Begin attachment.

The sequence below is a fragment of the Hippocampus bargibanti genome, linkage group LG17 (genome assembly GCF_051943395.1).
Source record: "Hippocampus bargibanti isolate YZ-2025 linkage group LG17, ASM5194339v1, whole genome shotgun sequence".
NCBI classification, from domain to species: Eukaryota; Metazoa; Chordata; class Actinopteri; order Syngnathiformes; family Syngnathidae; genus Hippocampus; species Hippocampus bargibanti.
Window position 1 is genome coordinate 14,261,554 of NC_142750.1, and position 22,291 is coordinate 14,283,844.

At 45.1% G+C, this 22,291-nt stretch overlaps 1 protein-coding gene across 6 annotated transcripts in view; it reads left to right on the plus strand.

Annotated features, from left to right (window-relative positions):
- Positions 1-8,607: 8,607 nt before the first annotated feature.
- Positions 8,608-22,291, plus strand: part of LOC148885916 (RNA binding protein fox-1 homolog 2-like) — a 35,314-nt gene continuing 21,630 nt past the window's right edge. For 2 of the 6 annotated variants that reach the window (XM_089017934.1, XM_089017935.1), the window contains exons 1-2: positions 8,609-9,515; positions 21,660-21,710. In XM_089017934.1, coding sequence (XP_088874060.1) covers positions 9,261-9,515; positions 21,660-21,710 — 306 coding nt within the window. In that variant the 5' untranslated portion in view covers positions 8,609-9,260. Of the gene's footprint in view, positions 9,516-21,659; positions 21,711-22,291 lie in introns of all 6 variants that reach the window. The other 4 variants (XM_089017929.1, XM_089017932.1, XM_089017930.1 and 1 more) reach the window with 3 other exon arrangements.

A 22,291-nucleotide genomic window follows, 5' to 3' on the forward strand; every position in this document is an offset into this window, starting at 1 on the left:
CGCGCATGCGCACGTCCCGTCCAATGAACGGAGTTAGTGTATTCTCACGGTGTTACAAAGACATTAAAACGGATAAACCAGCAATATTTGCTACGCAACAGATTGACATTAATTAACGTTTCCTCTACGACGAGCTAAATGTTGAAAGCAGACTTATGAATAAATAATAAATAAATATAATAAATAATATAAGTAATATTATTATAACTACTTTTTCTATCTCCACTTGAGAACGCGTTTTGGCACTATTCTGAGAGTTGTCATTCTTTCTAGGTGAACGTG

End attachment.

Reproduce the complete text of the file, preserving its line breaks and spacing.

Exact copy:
The sequence below is a fragment of the Hippocampus bargibanti genome, linkage group LG17 (genome assembly GCF_051943395.1).
Source record: "Hippocampus bargibanti isolate YZ-2025 linkage group LG17, ASM5194339v1, whole genome shotgun sequence".
NCBI classification, from domain to species: Eukaryota; Metazoa; Chordata; class Actinopteri; order Syngnathiformes; family Syngnathidae; genus Hippocampus; species Hippocampus bargibanti.
Window position 1 is genome coordinate 14,261,554 of NC_142750.1, and position 22,291 is coordinate 14,283,844.

At 45.1% G+C, this 22,291-nt stretch overlaps 1 protein-coding gene across 6 annotated transcripts in view; it reads left to right on the plus strand.

Annotated features, from left to right (window-relative positions):
- Positions 1-8,607: 8,607 nt before the first annotated feature.
- Positions 8,608-22,291, plus strand: part of LOC148885916 (RNA binding protein fox-1 homolog 2-like) — a 35,314-nt gene continuing 21,630 nt past the window's right edge. For 2 of the 6 annotated variants that reach the window (XM_089017934.1, XM_089017935.1), the window contains exons 1-2: positions 8,609-9,515; positions 21,660-21,710. In XM_089017934.1, coding sequence (XP_088874060.1) covers positions 9,261-9,515; positions 21,660-21,710 — 306 coding nt within the window. In that variant the 5' untranslated portion in view covers positions 8,609-9,260. Of the gene's footprint in view, positions 9,516-21,659; positions 21,711-22,291 lie in introns of all 6 variants that reach the window. The other 4 variants (XM_089017929.1, XM_089017932.1, XM_089017930.1 and 1 more) reach the window with 3 other exon arrangements.

A 22,291-nucleotide genomic window follows, 5' to 3' on the forward strand; every position in this document is an offset into this window, starting at 1 on the left:
CGCGCATGCGCACGTCCCGTCCAATGAACGGAGTTAGTGTATTCTCACGGTGTTACAAAGACATTAAAACGGATAAACCAGCAATATTTGCTACGCAACAGATTGACATTAATTAACGTTTCCTCTACGACGAGCTAAATGTTGAAAGCAGACTTATGAATAAATAATAAATAAATATAATAAATAATATAAGTAATATTATTATAACTACTTTTTCTATCTCCACTTGAGAACGCGTTTTGGCACTATTCTGAGAGTTGTCATTCTTTCTAGGTGAACGTG